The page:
Performance management is the systematic process by which an employer involves its employees, as individuals and members of a group, in improving organizational effectiveness.
Implementing a process of performance management allows the organization to grow and develop employees and motivate and engage them in the work they perform. Following are the basic steps for managing employee performance:
- Implement effective hiring practices
- Plan work and set expectations
- Monitor performance continuously
- Develop the capacity to perform
- Reward good performance
- Correct poor performance
- Manage disciplinary actions
Managing employee performance begins upon hire. Job requirements should be clear and concise in the posting process. Applicants should be appropriately screened to determine most qualified. A structured interview process can be used to accurately make hiring decisions including an evaluation of an applicant’s ability and attitude. A thorough review of an individual’s background through criminal history record information (CHRI) and reference checks is the final step prior to officially making an employment offer.
There are advantages to conducting a phone rather than a written reference. It provides an opportunity to verify the identity of the reference, ask follow-up questions, and obtain specific information about the reference’s relationship to the applicant. To avoid unlawful discrimination when hiring only ask questions directly related to the knowledge, skills, and personal attributes identified in the job description.
Planning Work and Setting Expectations
To achieve organizational objectives, performance expectations and goals should be communicated to the employee. Including the employee in the process connects them to the organization and helps them understand what needs to be done, why it needs to be done, and how well it should be done.
Performance expectations can be derived from the following:
- Job description
- Job targets
- Policies and procedures
- Expected interactions with coworkers
- Standards of conduct
An employee’s work must be monitored. This includes providing feedback of an employee’s progress towards reaching goals.
Ongoing monitoring provides the opportunity to check how well an employee is meeting predetermined standards and make changes to unrealistic or problematic goals. Additionally, unacceptable performance can be identified throughout the year and coaching strategies can be used to address deficiencies rather than waiting for the formal evaluation.
An employee should be provided growth opportunities to develop new skills or higher levels of responsibilities and improve work processes. These opportunities encourage good performance, strengthen job-related skills and competencies, and help an employee keep up with changes in their work environment. Deficiencies may also be identified and training may be used to make needed adjustments leading to employee success.
Rewarding good performance means recognizing an employee and acknowledging contributions.
Simple forms of recognition or affirmation throughout the year shows a supervisor values an employee’s efforts. Rewards support behavior directly aligned with accomplishing a strategic goal, may be tied to an employee’s passion and purpose, and are associated with an employee’s accomplishments. Rewards also give an employee a sense of meaning or purpose in their work.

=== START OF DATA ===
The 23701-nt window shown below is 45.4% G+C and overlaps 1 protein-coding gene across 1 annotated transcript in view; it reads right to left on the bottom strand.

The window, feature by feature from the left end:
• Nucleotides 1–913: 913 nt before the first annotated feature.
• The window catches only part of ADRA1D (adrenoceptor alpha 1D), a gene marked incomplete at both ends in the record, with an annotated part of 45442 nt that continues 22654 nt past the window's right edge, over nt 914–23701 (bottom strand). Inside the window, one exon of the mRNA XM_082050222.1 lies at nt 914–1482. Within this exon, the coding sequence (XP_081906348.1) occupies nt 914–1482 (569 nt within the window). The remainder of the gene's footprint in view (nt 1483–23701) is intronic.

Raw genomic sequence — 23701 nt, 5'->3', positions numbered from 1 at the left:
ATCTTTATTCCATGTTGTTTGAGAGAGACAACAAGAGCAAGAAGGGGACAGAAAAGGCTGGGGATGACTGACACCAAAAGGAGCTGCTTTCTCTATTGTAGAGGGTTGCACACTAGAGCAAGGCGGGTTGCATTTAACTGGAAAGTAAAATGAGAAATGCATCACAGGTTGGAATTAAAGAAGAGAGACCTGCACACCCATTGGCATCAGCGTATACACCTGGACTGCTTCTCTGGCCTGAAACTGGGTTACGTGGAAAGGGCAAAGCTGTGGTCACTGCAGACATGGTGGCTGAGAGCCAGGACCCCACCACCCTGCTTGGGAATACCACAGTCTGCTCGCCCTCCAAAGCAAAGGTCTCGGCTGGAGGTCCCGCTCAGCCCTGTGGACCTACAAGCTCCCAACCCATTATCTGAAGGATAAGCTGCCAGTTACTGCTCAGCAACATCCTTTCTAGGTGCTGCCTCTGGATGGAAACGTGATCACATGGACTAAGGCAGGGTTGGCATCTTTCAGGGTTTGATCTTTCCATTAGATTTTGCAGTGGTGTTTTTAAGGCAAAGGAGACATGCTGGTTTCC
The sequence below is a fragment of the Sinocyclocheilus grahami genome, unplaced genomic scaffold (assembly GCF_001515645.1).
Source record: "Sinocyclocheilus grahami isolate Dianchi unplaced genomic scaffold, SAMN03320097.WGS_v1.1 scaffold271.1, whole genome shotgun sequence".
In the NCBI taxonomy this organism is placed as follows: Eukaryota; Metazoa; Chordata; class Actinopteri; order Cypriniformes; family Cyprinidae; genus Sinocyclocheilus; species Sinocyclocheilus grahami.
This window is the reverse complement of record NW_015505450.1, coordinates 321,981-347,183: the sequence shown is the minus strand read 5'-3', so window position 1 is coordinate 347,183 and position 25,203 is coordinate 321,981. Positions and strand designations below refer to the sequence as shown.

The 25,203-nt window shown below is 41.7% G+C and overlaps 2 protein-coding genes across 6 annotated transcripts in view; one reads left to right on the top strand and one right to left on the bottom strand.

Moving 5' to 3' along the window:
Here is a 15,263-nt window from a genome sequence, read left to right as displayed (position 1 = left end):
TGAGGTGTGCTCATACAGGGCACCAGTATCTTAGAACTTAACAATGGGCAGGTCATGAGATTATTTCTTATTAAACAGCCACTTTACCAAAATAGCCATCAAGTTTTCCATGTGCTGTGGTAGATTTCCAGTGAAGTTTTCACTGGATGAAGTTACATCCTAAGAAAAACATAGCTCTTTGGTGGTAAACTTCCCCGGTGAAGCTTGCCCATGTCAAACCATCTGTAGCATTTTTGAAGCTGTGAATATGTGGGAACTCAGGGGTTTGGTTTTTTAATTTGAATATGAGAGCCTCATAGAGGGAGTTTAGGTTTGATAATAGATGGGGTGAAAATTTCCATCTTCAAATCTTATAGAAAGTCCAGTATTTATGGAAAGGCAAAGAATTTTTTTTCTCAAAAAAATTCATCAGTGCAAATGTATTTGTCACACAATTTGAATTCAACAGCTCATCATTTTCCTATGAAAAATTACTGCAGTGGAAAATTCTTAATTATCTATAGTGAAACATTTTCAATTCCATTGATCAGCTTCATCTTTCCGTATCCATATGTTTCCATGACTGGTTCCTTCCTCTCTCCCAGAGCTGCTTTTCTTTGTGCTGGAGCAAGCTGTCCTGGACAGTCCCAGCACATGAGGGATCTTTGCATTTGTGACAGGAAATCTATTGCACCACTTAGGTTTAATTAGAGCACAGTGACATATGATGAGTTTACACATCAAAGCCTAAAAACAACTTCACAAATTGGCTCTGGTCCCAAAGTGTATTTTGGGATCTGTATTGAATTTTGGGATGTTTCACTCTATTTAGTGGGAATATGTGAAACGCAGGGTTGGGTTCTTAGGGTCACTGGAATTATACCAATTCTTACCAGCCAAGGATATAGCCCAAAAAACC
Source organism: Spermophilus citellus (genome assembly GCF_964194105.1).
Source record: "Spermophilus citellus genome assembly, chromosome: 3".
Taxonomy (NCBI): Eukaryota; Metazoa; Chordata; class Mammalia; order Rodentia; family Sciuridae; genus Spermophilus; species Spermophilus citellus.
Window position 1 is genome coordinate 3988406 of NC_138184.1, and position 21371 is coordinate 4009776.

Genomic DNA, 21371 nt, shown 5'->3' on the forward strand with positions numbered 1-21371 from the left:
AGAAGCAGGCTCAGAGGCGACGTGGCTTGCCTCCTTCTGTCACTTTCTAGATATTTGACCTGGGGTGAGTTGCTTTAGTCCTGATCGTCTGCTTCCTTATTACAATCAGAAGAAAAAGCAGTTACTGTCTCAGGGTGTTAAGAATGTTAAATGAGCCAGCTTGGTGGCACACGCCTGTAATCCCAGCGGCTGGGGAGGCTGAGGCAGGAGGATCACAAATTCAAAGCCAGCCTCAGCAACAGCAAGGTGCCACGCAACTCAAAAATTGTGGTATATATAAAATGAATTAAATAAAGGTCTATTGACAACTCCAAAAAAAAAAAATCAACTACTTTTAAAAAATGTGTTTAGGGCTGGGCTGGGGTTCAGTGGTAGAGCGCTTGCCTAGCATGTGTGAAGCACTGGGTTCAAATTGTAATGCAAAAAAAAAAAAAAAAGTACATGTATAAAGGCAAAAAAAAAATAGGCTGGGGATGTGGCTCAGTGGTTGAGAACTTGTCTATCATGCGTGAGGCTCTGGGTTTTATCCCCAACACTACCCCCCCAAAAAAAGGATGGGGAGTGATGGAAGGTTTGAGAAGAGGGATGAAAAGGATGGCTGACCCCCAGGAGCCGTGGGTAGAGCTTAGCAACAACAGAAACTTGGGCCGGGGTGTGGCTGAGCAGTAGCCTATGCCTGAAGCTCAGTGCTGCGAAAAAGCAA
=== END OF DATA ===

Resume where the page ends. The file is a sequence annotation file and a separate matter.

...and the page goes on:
Correcting Poor Performance
Often supervisors are afraid corrective feedback will damage an employee relationship. It is an integral part of a supervisor’s duties. For an organization to excel effective feedback is key.
Corrective feedback when paired with positive feedback and recognition is a powerful tool for improving relationships and performance. By nature, an employee wants to receive this type of feedback to ensure they are on the right track. It allows the employee to grow and develop, encourages effort, and acknowledges results. When given consistently, it can reduce employee mistakes, improving the efficiency and productivity of the work environment.
Managing Disciplinary Actions
When a supervisor holds an employee accountable for their performance and behavior, the supervisor is perceived as being fair and trustworthy. A performance plan may be used when an employee is struggling despite coaching and support provided by their supervisor or as a response to wrongdoing.
The plan serves as an effort to keep an employee and show a commitment to supporting additional growth and development in areas of deficiency. It also provides documentation if an employee does not make needed changes to support adverse employment actions.
Adverse employment actions may be more formal in nature and include verbal or written warnings or termination.
Karen Dooley joined HR Services in 2016. She provides oversight to a team of consultants providing staffing services, HR reviews, and other projects. She provides training and assists school districts with their HR-related needs. Dooley is a seasoned administrator with more than 17 years of HR experience in Central Texas districts as a coordinator, director, and assistant superintendent. She also worked as an assistant principal, counselor, and teacher, and holds a superintendent certificate.
Dooley received her master’s degree from Prairie View A&M University and her bachelor’s degree from Texas State University.
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